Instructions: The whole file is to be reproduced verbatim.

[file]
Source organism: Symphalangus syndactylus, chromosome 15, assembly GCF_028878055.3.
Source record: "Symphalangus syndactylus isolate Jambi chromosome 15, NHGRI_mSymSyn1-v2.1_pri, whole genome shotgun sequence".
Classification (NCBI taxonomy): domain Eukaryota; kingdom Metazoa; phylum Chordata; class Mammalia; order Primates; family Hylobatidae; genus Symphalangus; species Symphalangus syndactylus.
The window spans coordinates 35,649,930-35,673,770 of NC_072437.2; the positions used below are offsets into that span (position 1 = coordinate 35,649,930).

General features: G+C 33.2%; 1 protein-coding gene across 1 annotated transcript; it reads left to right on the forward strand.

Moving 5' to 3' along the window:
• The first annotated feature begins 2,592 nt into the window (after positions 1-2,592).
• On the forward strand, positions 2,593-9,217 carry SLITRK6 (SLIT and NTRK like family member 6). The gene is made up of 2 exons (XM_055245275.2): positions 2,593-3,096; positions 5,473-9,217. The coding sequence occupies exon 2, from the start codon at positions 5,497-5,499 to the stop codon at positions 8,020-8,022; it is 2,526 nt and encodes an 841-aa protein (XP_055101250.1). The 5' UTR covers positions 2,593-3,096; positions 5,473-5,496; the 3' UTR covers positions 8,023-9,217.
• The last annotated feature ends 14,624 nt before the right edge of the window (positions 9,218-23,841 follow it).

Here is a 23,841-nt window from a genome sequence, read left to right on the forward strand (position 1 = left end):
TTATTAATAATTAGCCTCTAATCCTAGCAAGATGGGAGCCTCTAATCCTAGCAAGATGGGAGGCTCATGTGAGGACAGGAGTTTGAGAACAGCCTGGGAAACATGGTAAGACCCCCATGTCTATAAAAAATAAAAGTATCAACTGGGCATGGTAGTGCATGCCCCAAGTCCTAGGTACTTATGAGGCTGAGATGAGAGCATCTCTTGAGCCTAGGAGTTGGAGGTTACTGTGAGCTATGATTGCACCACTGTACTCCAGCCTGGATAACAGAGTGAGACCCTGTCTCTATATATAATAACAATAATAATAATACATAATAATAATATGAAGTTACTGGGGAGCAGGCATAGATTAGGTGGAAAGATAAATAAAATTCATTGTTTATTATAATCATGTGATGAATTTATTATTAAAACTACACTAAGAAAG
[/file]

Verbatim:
Source organism: Symphalangus syndactylus, chromosome 15, assembly GCF_028878055.3.
Source record: "Symphalangus syndactylus isolate Jambi chromosome 15, NHGRI_mSymSyn1-v2.1_pri, whole genome shotgun sequence".
Classification (NCBI taxonomy): domain Eukaryota; kingdom Metazoa; phylum Chordata; class Mammalia; order Primates; family Hylobatidae; genus Symphalangus; species Symphalangus syndactylus.
The window spans coordinates 35,649,930-35,673,770 of NC_072437.2; the positions used below are offsets into that span (position 1 = coordinate 35,649,930).

General features: G+C 33.2%; 1 protein-coding gene across 1 annotated transcript; it reads left to right on the forward strand.

Moving 5' to 3' along the window:
• The first annotated feature begins 2,592 nt into the window (after positions 1-2,592).
• On the forward strand, positions 2,593-9,217 carry SLITRK6 (SLIT and NTRK like family member 6). The gene is made up of 2 exons (XM_055245275.2): positions 2,593-3,096; positions 5,473-9,217. The coding sequence occupies exon 2, from the start codon at positions 5,497-5,499 to the stop codon at positions 8,020-8,022; it is 2,526 nt and encodes an 841-aa protein (XP_055101250.1). The 5' UTR covers positions 2,593-3,096; positions 5,473-5,496; the 3' UTR covers positions 8,023-9,217.
• The last annotated feature ends 14,624 nt before the right edge of the window (positions 9,218-23,841 follow it).

Here is a 23,841-nt window from a genome sequence, read left to right on the forward strand (position 1 = left end):
TTATTAATAATTAGCCTCTAATCCTAGCAAGATGGGAGCCTCTAATCCTAGCAAGATGGGAGGCTCATGTGAGGACAGGAGTTTGAGAACAGCCTGGGAAACATGGTAAGACCCCCATGTCTATAAAAAATAAAAGTATCAACTGGGCATGGTAGTGCATGCCCCAAGTCCTAGGTACTTATGAGGCTGAGATGAGAGCATCTCTTGAGCCTAGGAGTTGGAGGTTACTGTGAGCTATGATTGCACCACTGTACTCCAGCCTGGATAACAGAGTGAGACCCTGTCTCTATATATAATAACAATAATAATAATACATAATAATAATATGAAGTTACTGGGGAGCAGGCATAGATTAGGTGGAAAGATAAATAAAATTCATTGTTTATTATAATCATGTGATGAATTTATTATTAAAACTACACTAAGAAAG